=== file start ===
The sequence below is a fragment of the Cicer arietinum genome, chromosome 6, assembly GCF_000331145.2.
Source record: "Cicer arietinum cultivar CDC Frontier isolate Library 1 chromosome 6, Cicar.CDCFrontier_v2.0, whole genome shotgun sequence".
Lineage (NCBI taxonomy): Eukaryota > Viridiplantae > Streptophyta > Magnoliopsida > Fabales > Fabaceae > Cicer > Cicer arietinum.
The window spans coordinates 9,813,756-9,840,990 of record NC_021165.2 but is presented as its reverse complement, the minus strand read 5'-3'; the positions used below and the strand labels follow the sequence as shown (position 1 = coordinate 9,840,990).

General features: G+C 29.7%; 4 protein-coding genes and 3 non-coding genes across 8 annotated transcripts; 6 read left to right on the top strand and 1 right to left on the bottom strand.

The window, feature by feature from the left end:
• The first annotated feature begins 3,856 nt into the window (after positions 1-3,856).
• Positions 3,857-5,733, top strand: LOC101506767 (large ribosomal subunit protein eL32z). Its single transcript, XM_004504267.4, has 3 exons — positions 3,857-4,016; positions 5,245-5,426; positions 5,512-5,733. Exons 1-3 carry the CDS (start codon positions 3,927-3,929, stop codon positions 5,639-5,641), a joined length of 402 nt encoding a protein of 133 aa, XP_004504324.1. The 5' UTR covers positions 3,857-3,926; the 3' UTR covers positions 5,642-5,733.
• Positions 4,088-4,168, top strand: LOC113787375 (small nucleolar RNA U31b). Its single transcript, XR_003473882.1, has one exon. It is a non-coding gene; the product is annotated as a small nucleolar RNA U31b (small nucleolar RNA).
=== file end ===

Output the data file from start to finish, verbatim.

The sequence below is a fragment of the Cicer arietinum genome, chromosome 6, assembly GCF_000331145.2.
Source record: "Cicer arietinum cultivar CDC Frontier isolate Library 1 chromosome 6, Cicar.CDCFrontier_v2.0, whole genome shotgun sequence".
Lineage (NCBI taxonomy): Eukaryota > Viridiplantae > Streptophyta > Magnoliopsida > Fabales > Fabaceae > Cicer > Cicer arietinum.
The window spans coordinates 9,813,756-9,840,990 of record NC_021165.2 but is presented as its reverse complement, the minus strand read 5'-3'; the positions used below and the strand labels follow the sequence as shown (position 1 = coordinate 9,840,990).

General features: G+C 29.7%; 4 protein-coding genes and 3 non-coding genes across 8 annotated transcripts; 6 read left to right on the top strand and 1 right to left on the bottom strand.

The window, feature by feature from the left end:
• The first annotated feature begins 3,856 nt into the window (after positions 1-3,856).
• Positions 3,857-5,733, top strand: LOC101506767 (large ribosomal subunit protein eL32z). Its single transcript, XM_004504267.4, has 3 exons — positions 3,857-4,016; positions 5,245-5,426; positions 5,512-5,733. Exons 1-3 carry the CDS (start codon positions 3,927-3,929, stop codon positions 5,639-5,641), a joined length of 402 nt encoding a protein of 133 aa, XP_004504324.1. The 5' UTR covers positions 3,857-3,926; the 3' UTR covers positions 5,642-5,733.
• Positions 4,088-4,168, top strand: LOC113787375 (small nucleolar RNA U31b). Its single transcript, XR_003473882.1, has one exon. It is a non-coding gene; the product is annotated as a small nucleolar RNA U31b (small nucleolar RNA).